where Naponee now stands, crossed the river at night, camped with Gordon and Castilo, buffalo hunters.
A few days before this the Indians had made a raid through the country and had stolen all the horses the settlers had.
He crossed from there to Deer Creek, thence east to Cedarville where he got breakfast the fourth morning.
At that time there was no settlers at Kirwin, and but one house in Cedarville.
The next day he killed his first buffalo on Deer Creek near where Phillipsburg was afterward built.
He was then looking for Jule's camp, failing to find it he returned east and spent the balance of the summer in Missouri; returned in the fall when he, Jule
and Wallace Spencer started from Gaylord up Bow Creek to hunt and trap. They made their first camp west of Sugar Loaf mound, and was in camp at
that place when the famous storm of November 17 of that year occurred, which was partially described in the biography of Jule.
They had no protection from the storm except a wagon street stretched over a pole.
On the second day they were out of provisions and barefooted, with snow two feet deep on a level.
They eat (sic) a beaver which the dog had rejected one week before. On the third day they killed two grouse; The fifth day was so stormy that they failed to get a fire, so they sat and held each others' feet to keep them from
freezing. On the seventh day they wrapped their feet in rags and started to Gaylord.
Baker froze his feet so badly the nails all came off. They found a hunter's camp, bought 25 lbs flour, and returned to camp.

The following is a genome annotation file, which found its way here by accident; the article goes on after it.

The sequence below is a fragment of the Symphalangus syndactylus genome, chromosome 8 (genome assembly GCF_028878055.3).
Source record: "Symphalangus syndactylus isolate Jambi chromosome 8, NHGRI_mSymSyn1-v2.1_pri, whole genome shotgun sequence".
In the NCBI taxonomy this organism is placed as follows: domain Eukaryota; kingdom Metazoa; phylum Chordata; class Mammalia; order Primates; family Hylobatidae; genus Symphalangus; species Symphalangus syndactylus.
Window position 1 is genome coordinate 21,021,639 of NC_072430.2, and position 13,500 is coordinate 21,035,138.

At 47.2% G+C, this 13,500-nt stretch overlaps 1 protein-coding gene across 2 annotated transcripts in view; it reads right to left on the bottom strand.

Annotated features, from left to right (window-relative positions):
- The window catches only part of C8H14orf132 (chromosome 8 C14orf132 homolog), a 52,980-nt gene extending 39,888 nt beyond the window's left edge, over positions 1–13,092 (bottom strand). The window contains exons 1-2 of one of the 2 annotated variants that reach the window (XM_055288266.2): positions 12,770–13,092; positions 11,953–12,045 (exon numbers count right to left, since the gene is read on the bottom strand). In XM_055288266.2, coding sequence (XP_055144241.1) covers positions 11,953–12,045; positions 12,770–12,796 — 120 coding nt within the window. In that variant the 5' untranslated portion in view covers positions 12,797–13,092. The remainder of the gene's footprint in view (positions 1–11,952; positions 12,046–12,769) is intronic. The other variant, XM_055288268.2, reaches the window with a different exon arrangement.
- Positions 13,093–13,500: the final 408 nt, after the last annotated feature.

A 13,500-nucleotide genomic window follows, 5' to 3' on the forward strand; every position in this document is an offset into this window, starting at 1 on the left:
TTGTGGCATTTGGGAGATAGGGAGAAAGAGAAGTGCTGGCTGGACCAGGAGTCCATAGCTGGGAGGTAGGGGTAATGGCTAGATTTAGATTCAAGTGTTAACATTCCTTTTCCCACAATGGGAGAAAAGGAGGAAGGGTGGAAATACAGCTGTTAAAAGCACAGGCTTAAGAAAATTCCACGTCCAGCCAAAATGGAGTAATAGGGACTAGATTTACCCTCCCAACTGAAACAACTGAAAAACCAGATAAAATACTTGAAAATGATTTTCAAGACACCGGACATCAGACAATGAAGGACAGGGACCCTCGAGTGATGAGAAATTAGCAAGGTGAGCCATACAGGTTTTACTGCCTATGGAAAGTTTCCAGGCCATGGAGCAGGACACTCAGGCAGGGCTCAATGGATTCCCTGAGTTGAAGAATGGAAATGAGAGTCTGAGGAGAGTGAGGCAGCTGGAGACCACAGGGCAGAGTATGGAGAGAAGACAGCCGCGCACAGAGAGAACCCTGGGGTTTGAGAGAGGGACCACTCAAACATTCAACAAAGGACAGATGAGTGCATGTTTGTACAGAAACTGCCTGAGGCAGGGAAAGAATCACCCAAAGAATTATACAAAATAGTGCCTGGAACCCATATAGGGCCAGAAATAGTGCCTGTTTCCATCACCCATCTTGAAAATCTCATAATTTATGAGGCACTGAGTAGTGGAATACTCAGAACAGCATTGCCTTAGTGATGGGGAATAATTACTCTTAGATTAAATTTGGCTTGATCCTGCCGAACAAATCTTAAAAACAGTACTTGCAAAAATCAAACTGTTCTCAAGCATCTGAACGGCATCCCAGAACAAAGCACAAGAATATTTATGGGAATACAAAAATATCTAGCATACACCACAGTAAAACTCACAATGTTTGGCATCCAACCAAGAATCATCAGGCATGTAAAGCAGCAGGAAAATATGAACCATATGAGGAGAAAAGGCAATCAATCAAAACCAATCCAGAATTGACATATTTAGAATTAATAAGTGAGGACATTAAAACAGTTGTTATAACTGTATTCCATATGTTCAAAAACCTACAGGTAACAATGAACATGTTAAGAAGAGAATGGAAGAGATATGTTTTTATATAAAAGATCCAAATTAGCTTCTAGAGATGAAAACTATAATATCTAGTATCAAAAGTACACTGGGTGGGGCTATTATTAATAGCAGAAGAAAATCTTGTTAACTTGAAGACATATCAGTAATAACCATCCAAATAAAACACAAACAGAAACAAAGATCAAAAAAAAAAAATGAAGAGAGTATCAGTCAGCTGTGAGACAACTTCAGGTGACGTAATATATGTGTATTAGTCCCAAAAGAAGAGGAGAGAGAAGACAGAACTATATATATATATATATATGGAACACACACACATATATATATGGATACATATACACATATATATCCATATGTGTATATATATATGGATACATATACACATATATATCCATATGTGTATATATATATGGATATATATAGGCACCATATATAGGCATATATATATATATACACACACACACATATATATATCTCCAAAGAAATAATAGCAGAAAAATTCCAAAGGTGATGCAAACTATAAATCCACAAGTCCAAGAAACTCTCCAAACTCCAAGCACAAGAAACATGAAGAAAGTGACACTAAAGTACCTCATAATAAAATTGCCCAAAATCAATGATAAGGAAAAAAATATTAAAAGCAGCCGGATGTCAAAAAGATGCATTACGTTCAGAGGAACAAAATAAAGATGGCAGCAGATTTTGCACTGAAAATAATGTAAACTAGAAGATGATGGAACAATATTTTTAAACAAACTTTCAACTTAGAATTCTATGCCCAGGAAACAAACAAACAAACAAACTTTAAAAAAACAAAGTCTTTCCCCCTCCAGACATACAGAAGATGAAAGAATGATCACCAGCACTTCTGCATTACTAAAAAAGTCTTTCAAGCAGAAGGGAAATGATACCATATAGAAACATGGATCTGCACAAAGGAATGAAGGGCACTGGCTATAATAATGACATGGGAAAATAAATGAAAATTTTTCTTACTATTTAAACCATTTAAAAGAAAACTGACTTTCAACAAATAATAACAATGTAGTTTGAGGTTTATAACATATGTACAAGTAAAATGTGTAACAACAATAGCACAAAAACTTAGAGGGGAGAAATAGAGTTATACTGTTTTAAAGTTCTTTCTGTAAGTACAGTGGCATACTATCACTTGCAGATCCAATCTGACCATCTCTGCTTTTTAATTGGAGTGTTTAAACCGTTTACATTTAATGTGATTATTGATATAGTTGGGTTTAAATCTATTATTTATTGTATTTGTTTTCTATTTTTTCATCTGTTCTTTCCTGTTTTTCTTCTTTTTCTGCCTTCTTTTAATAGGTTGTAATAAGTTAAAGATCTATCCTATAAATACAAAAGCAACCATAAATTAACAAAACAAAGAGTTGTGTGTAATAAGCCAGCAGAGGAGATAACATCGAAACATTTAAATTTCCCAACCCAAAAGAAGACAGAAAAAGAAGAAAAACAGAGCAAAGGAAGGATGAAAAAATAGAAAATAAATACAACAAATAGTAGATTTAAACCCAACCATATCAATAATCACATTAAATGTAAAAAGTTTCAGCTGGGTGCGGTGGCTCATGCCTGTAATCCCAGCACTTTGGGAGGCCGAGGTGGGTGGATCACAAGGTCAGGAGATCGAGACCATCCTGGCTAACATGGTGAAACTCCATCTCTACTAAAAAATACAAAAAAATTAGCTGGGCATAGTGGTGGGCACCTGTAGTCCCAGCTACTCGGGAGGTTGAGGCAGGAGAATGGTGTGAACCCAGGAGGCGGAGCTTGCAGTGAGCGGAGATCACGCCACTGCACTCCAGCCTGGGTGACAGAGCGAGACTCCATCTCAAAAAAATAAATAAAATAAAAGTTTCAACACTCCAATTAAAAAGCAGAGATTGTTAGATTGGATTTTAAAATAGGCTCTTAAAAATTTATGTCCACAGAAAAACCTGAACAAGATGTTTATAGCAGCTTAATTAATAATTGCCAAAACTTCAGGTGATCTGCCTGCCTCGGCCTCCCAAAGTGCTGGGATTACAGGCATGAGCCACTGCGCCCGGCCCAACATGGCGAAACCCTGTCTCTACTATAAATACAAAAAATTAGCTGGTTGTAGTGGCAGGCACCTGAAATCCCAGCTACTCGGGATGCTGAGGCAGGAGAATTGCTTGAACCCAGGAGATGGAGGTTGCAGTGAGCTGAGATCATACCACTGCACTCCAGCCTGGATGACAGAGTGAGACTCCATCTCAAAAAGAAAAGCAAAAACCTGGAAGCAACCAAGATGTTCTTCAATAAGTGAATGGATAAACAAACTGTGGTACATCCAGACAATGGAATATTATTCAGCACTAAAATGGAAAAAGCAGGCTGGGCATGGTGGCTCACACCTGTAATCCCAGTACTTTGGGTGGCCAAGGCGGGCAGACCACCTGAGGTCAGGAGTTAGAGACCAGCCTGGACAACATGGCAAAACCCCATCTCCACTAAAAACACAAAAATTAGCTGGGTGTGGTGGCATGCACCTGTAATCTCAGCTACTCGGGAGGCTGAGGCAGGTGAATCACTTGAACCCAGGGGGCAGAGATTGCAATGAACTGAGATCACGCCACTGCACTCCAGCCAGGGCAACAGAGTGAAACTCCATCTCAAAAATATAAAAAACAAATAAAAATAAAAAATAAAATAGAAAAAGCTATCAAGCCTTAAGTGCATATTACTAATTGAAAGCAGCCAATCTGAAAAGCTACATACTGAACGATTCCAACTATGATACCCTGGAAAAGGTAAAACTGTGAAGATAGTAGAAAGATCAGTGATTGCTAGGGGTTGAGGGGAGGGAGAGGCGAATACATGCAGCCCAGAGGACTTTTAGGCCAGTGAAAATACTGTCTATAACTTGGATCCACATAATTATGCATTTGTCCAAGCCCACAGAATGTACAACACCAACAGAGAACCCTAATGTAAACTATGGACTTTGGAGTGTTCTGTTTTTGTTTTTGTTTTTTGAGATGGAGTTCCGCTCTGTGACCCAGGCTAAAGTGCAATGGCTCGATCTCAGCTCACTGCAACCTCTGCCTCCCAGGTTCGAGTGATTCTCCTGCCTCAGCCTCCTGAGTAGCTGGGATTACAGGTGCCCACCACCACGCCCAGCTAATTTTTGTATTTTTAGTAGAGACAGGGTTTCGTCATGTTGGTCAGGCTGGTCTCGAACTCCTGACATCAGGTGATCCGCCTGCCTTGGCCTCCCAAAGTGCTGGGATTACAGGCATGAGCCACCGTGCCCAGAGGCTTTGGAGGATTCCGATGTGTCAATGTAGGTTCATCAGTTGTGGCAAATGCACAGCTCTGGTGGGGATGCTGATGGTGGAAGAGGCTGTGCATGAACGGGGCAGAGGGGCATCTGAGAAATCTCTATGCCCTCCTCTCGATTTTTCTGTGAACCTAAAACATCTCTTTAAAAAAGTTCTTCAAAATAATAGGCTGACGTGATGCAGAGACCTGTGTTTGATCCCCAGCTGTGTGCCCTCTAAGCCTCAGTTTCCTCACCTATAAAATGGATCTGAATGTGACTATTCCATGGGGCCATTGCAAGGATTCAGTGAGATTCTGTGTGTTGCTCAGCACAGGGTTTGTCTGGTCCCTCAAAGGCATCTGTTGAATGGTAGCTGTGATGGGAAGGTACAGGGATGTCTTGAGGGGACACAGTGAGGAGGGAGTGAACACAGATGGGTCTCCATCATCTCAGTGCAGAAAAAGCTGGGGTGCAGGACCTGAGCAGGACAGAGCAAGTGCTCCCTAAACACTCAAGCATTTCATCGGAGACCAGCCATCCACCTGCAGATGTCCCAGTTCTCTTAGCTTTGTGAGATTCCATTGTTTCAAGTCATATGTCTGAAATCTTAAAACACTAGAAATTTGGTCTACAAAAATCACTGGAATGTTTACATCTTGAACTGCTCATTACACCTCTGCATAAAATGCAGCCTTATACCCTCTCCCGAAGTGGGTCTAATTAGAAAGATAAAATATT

On the tenth day Jule came in as previously stated. A few days later they moved west of Twin Mounds on Marsh Creek on land now owned by John Lunney.
Shortly after making camp here Spencer concluded he had enough of hunting and trapping and joined a party of hunters who were going east; he went to Iowa where he now
resides. Baker and Jule remained here until Aprll 1872, but were many times short of provision, living for some days in
January on the remains of a deer after a mountain lion had made a feast of it.
Baker crossed the plains that summer, returned to Iowa in the fall, was married in April 1873, returned to Norton county in May 1875, settled in Leota township on sec. 24, town 3 range 26, the same land is now owned by Jule.
He has five children all born in Norton county; Charley, born December 25, 1875, Frank and Mabel were born in 1877 and 1879, Jacob in 1881, and Dora in 1883.
He was elected Register of Deeds on the Leota ticket in 1876, served one term but never moved to the county seat, he moved the office to his dugout and would come down occasionally and attend to the business of the office.
He built a saw-mill in 1879, but the dry years of '80 and '81 demoralized the people that it did not pay, and it was allowed to go to ruin.
Baker went on his last buffalo hunt in 1880 with I. S. Hall, John Hucker and Jule; killed nine buffalo near the Colorado state line; he has two robes yet from buffalo killed on that hunt.
Antelope were plenty for some years, Baker being a good shot always had fresh meat while they stayed.
He was elected county commissioner in 1889 an office he filled with distinction, served three years, was elected on the Republican ticket by a
good majority, defeating the Union Labor candidate.
He would have been renominated and elected practically by acclamation in 1892 but some of his friends started the story that he would not accept, so the convention nominated Charles E. Hatcher. He purchased the John Wallace mill 2 1/2 miles west of town in 1883 and has operated it ever since.
The convention to nominate county officers to be voted for at the general election of 1872 met at Norton, September 30. This date is positively remembered
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